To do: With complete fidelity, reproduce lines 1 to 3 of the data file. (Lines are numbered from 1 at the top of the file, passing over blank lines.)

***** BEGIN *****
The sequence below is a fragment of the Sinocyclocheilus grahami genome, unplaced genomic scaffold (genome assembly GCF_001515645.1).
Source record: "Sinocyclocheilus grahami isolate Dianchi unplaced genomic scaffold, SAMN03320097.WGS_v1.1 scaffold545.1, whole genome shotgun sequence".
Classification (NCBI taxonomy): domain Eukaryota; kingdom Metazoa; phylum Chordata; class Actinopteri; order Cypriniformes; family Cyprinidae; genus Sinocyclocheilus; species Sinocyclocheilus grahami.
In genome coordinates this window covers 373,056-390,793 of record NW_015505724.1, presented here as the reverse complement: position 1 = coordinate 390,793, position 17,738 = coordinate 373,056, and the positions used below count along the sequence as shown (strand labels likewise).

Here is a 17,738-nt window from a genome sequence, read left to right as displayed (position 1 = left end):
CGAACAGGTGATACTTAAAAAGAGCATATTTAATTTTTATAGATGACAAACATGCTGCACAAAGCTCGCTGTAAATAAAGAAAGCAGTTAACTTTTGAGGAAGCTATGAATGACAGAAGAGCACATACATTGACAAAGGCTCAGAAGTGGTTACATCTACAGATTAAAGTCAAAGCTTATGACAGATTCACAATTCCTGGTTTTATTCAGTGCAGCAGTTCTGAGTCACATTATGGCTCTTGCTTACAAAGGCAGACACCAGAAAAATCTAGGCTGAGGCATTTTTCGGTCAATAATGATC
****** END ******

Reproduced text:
The sequence below is a fragment of the Sinocyclocheilus grahami genome, unplaced genomic scaffold (genome assembly GCF_001515645.1).
Source record: "Sinocyclocheilus grahami isolate Dianchi unplaced genomic scaffold, SAMN03320097.WGS_v1.1 scaffold545.1, whole genome shotgun sequence".
Classification (NCBI taxonomy): domain Eukaryota; kingdom Metazoa; phylum Chordata; class Actinopteri; order Cypriniformes; family Cyprinidae; genus Sinocyclocheilus; species Sinocyclocheilus grahami.